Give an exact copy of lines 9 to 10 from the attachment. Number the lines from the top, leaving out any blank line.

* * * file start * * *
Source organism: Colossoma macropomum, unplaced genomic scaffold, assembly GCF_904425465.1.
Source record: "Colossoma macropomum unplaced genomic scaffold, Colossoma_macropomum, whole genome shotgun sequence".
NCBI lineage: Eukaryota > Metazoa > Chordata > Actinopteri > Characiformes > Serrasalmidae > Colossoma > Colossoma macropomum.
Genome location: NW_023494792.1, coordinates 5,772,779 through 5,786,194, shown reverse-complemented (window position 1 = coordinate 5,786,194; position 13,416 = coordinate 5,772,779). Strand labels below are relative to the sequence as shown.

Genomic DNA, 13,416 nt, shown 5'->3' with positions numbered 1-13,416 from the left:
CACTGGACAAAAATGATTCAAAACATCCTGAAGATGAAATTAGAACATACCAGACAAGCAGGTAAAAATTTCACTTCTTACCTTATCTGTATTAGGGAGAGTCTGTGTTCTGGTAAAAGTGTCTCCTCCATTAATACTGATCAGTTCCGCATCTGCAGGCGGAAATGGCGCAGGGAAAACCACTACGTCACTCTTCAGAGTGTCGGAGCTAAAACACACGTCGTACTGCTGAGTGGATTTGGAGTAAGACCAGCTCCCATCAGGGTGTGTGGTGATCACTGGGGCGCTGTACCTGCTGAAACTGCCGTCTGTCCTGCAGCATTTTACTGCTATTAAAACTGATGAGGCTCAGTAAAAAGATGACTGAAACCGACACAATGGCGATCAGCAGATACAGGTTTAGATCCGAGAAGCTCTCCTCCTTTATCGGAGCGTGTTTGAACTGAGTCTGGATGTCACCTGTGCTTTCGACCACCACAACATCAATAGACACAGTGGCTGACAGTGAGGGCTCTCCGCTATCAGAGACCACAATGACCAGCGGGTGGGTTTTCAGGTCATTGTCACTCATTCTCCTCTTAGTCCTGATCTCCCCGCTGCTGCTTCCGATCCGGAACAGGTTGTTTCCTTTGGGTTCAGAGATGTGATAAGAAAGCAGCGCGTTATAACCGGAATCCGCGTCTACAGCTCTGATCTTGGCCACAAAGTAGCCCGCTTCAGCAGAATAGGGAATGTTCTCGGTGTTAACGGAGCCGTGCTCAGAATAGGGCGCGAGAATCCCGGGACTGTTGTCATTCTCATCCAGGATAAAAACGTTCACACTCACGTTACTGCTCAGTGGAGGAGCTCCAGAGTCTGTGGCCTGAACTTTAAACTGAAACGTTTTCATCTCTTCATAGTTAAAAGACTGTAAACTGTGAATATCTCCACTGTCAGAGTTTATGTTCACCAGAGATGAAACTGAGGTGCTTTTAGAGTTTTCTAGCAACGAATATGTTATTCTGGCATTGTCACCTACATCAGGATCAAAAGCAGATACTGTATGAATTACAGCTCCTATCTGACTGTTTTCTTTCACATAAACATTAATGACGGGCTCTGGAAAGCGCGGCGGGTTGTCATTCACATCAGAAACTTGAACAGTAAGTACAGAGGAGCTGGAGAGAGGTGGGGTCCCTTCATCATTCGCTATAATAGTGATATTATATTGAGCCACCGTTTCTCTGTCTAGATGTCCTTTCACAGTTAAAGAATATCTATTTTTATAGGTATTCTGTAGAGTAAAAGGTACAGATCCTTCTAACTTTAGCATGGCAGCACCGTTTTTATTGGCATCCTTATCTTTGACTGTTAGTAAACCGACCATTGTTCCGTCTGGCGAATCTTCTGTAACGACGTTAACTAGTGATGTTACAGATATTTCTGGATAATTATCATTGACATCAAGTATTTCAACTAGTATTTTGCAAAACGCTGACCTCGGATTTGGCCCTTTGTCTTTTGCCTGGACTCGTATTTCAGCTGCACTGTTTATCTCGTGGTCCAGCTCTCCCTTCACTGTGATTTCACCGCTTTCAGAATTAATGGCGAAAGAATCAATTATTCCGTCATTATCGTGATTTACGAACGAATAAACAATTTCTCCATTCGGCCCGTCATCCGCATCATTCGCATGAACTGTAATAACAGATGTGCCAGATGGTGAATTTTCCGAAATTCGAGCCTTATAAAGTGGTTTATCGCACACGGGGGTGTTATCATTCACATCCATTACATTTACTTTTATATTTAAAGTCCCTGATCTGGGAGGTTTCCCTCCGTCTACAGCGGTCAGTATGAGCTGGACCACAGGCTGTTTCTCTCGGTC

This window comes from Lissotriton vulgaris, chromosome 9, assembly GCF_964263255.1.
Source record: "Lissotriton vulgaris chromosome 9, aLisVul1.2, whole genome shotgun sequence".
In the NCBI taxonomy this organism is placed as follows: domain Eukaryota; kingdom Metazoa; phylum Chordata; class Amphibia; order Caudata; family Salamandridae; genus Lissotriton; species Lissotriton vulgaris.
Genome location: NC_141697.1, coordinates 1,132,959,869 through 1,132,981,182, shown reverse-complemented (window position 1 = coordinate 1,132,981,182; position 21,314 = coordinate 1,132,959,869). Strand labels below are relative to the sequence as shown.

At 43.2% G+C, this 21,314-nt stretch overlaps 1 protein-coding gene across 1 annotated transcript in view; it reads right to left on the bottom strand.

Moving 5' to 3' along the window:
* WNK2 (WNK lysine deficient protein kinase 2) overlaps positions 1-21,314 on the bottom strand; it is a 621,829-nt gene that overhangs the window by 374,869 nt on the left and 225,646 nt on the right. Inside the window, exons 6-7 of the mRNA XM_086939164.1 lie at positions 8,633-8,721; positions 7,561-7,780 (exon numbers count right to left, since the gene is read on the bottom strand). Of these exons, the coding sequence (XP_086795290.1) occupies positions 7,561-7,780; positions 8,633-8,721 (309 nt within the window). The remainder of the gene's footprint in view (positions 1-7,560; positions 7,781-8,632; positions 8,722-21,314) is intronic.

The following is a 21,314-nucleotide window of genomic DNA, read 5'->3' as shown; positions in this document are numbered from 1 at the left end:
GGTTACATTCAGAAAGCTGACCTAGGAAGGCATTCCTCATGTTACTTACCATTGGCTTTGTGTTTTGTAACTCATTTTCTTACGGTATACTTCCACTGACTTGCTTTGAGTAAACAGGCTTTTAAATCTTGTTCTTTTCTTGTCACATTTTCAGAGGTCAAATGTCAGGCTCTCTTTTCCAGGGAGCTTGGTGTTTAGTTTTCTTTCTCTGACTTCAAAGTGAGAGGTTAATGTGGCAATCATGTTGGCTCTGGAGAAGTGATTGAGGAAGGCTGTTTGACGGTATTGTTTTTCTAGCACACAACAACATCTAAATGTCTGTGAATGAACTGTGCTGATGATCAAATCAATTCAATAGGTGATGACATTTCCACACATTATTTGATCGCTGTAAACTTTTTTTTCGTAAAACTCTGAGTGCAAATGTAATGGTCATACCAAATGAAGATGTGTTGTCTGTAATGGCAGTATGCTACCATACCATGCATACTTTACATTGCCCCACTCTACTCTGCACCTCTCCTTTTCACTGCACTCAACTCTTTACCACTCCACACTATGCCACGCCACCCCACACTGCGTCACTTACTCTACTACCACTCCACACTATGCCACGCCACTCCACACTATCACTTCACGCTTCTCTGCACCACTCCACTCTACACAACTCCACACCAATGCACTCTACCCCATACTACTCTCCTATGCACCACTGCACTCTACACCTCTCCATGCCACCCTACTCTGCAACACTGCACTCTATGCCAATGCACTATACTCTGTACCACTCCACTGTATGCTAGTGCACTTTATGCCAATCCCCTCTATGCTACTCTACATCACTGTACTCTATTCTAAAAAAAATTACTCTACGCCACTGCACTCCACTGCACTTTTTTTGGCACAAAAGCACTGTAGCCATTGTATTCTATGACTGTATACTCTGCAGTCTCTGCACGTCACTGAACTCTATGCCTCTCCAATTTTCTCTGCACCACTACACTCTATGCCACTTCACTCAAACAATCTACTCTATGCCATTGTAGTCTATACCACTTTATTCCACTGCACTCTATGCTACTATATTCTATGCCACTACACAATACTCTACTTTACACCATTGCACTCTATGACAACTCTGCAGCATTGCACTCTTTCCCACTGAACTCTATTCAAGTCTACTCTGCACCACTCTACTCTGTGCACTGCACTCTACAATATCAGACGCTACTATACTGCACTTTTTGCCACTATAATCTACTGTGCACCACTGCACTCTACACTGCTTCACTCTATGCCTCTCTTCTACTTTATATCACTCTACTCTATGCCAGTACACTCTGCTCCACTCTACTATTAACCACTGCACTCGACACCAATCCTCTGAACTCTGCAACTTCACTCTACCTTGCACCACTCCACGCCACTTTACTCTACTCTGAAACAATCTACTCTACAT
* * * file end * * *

In the NCBI taxonomy this organism is placed as follows: domain Eukaryota; kingdom Metazoa; phylum Chordata; class Amphibia; order Caudata; family Salamandridae; genus Lissotriton; species Lissotriton vulgaris.
Genome location: NC_141697.1, coordinates 1,132,959,869 through 1,132,981,182, shown reverse-complemented (window position 1 = coordinate 1,132,981,182; position 21,314 = coordinate 1,132,959,869). Strand labels below are relative to the sequence as shown.